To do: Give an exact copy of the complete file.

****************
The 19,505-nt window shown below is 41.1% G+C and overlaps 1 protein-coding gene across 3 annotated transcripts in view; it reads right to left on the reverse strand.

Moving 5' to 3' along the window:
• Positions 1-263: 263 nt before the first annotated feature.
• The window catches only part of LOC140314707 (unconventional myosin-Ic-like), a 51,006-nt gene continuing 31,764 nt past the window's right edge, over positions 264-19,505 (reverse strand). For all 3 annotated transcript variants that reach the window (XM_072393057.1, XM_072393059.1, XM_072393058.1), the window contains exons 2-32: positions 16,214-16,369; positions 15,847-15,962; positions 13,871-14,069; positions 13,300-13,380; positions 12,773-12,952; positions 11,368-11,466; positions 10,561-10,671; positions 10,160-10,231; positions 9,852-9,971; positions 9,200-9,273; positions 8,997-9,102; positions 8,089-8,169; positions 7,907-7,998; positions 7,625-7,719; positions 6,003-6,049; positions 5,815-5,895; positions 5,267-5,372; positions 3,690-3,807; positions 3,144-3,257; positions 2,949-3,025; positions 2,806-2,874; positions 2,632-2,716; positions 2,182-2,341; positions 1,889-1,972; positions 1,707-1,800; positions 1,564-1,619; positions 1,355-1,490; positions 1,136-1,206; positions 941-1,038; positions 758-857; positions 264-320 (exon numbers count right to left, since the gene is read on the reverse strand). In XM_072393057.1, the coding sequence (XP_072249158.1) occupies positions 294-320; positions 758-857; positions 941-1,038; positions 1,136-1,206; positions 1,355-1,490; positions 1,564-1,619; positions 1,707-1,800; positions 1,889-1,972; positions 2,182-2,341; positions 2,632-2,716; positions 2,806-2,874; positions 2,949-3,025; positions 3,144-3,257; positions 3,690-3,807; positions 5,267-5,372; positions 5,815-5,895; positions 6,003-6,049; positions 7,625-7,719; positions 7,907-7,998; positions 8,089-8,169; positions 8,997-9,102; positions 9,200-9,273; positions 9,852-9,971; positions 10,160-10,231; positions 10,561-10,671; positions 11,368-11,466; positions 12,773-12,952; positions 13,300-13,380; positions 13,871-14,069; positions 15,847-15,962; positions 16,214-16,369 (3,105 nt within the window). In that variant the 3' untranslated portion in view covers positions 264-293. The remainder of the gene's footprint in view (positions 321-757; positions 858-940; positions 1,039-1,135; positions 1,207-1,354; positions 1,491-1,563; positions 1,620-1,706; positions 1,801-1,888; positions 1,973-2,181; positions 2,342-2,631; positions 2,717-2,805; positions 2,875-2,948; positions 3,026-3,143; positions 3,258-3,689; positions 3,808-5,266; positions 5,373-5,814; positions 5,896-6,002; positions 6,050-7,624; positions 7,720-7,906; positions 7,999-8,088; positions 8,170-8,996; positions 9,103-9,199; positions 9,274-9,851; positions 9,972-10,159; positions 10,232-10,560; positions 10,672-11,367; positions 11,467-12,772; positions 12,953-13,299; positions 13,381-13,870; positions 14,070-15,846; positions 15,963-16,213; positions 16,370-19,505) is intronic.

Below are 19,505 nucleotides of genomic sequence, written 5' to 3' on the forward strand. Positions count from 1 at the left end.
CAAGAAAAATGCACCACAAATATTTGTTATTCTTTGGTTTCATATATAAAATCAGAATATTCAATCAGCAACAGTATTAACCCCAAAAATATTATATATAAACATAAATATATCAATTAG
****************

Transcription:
The 19,505-nt window shown below is 41.1% G+C and overlaps 1 protein-coding gene across 3 annotated transcripts in view; it reads right to left on the reverse strand.

Moving 5' to 3' along the window:
• Positions 1-263: 263 nt before the first annotated feature.
• The window catches only part of LOC140314707 (unconventional myosin-Ic-like), a 51,006-nt gene continuing 31,764 nt past the window's right edge, over positions 264-19,505 (reverse strand). For all 3 annotated transcript variants that reach the window (XM_072393057.1, XM_072393059.1, XM_072393058.1), the window contains exons 2-32: positions 16,214-16,369; positions 15,847-15,962; positions 13,871-14,069; positions 13,300-13,380; positions 12,773-12,952; positions 11,368-11,466; positions 10,561-10,671; positions 10,160-10,231; positions 9,852-9,971; positions 9,200-9,273; positions 8,997-9,102; positions 8,089-8,169; positions 7,907-7,998; positions 7,625-7,719; positions 6,003-6,049; positions 5,815-5,895; positions 5,267-5,372; positions 3,690-3,807; positions 3,144-3,257; positions 2,949-3,025; positions 2,806-2,874; positions 2,632-2,716; positions 2,182-2,341; positions 1,889-1,972; positions 1,707-1,800; positions 1,564-1,619; positions 1,355-1,490; positions 1,136-1,206; positions 941-1,038; positions 758-857; positions 264-320 (exon numbers count right to left, since the gene is read on the reverse strand). In XM_072393057.1, the coding sequence (XP_072249158.1) occupies positions 294-320; positions 758-857; positions 941-1,038; positions 1,136-1,206; positions 1,355-1,490; positions 1,564-1,619; positions 1,707-1,800; positions 1,889-1,972; positions 2,182-2,341; positions 2,632-2,716; positions 2,806-2,874; positions 2,949-3,025; positions 3,144-3,257; positions 3,690-3,807; positions 5,267-5,372; positions 5,815-5,895; positions 6,003-6,049; positions 7,625-7,719; positions 7,907-7,998; positions 8,089-8,169; positions 8,997-9,102; positions 9,200-9,273; positions 9,852-9,971; positions 10,160-10,231; positions 10,561-10,671; positions 11,368-11,466; positions 12,773-12,952; positions 13,300-13,380; positions 13,871-14,069; positions 15,847-15,962; positions 16,214-16,369 (3,105 nt within the window). In that variant the 3' untranslated portion in view covers positions 264-293. The remainder of the gene's footprint in view (positions 321-757; positions 858-940; positions 1,039-1,135; positions 1,207-1,354; positions 1,491-1,563; positions 1,620-1,706; positions 1,801-1,888; positions 1,973-2,181; positions 2,342-2,631; positions 2,717-2,805; positions 2,875-2,948; positions 3,026-3,143; positions 3,258-3,689; positions 3,808-5,266; positions 5,373-5,814; positions 5,896-6,002; positions 6,050-7,624; positions 7,720-7,906; positions 7,999-8,088; positions 8,170-8,996; positions 9,103-9,199; positions 9,274-9,851; positions 9,972-10,159; positions 10,232-10,560; positions 10,672-11,367; positions 11,467-12,772; positions 12,953-13,299; positions 13,381-13,870; positions 14,070-15,846; positions 15,963-16,213; positions 16,370-19,505) is intronic.

Below are 19,505 nucleotides of genomic sequence, written 5' to 3' on the forward strand. Positions count from 1 at the left end.
CAAGAAAAATGCACCACAAATATTTGTTATTCTTTGGTTTCATATATAAAATCAGAATATTCAATCAGCAACAGTATTAACCCCAAAAATATTATATATAAACATAAATATATCAATTAG